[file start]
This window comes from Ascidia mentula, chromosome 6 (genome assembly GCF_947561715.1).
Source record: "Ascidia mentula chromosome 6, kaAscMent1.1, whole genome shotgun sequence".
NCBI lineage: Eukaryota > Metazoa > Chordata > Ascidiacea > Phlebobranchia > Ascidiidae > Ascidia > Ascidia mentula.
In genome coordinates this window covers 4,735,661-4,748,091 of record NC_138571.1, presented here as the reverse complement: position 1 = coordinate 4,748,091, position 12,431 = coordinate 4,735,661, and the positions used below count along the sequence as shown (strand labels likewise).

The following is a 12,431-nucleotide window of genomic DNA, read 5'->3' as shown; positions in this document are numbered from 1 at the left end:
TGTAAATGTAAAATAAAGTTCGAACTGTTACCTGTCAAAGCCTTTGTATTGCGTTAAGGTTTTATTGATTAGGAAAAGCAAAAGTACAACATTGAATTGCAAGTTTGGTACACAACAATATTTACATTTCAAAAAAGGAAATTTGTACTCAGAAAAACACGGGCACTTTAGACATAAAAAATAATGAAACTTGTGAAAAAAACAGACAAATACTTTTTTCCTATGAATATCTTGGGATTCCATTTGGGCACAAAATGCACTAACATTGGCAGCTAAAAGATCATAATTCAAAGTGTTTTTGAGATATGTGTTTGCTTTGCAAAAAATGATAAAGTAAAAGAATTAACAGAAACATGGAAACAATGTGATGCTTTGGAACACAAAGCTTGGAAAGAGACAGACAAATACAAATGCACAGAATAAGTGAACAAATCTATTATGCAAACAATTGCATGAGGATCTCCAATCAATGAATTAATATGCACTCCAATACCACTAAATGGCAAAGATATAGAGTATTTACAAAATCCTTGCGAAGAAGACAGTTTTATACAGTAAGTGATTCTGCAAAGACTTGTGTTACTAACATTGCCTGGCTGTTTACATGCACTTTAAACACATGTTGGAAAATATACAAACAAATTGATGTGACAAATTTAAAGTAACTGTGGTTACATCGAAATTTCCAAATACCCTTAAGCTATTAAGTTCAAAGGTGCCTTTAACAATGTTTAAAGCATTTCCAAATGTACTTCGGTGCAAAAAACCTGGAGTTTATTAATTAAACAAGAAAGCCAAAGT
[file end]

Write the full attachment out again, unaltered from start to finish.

This window comes from Ascidia mentula, chromosome 6 (genome assembly GCF_947561715.1).
Source record: "Ascidia mentula chromosome 6, kaAscMent1.1, whole genome shotgun sequence".
NCBI lineage: Eukaryota > Metazoa > Chordata > Ascidiacea > Phlebobranchia > Ascidiidae > Ascidia > Ascidia mentula.
In genome coordinates this window covers 4,735,661-4,748,091 of record NC_138571.1, presented here as the reverse complement: position 1 = coordinate 4,748,091, position 12,431 = coordinate 4,735,661, and the positions used below count along the sequence as shown (strand labels likewise).

The following is a 12,431-nucleotide window of genomic DNA, read 5'->3' as shown; positions in this document are numbered from 1 at the left end:
TGTAAATGTAAAATAAAGTTCGAACTGTTACCTGTCAAAGCCTTTGTATTGCGTTAAGGTTTTATTGATTAGGAAAAGCAAAAGTACAACATTGAATTGCAAGTTTGGTACACAACAATATTTACATTTCAAAAAAGGAAATTTGTACTCAGAAAAACACGGGCACTTTAGACATAAAAAATAATGAAACTTGTGAAAAAAACAGACAAATACTTTTTTCCTATGAATATCTTGGGATTCCATTTGGGCACAAAATGCACTAACATTGGCAGCTAAAAGATCATAATTCAAAGTGTTTTTGAGATATGTGTTTGCTTTGCAAAAAATGATAAAGTAAAAGAATTAACAGAAACATGGAAACAATGTGATGCTTTGGAACACAAAGCTTGGAAAGAGACAGACAAATACAAATGCACAGAATAAGTGAACAAATCTATTATGCAAACAATTGCATGAGGATCTCCAATCAATGAATTAATATGCACTCCAATACCACTAAATGGCAAAGATATAGAGTATTTACAAAATCCTTGCGAAGAAGACAGTTTTATACAGTAAGTGATTCTGCAAAGACTTGTGTTACTAACATTGCCTGGCTGTTTACATGCACTTTAAACACATGTTGGAAAATATACAAACAAATTGATGTGACAAATTTAAAGTAACTGTGGTTACATCGAAATTTCCAAATACCCTTAAGCTATTAAGTTCAAAGGTGCCTTTAACAATGTTTAAAGCATTTCCAAATGTACTTCGGTGCAAAAAACCTGGAGTTTATTAATTAAACAAGAAAGCCAAAGT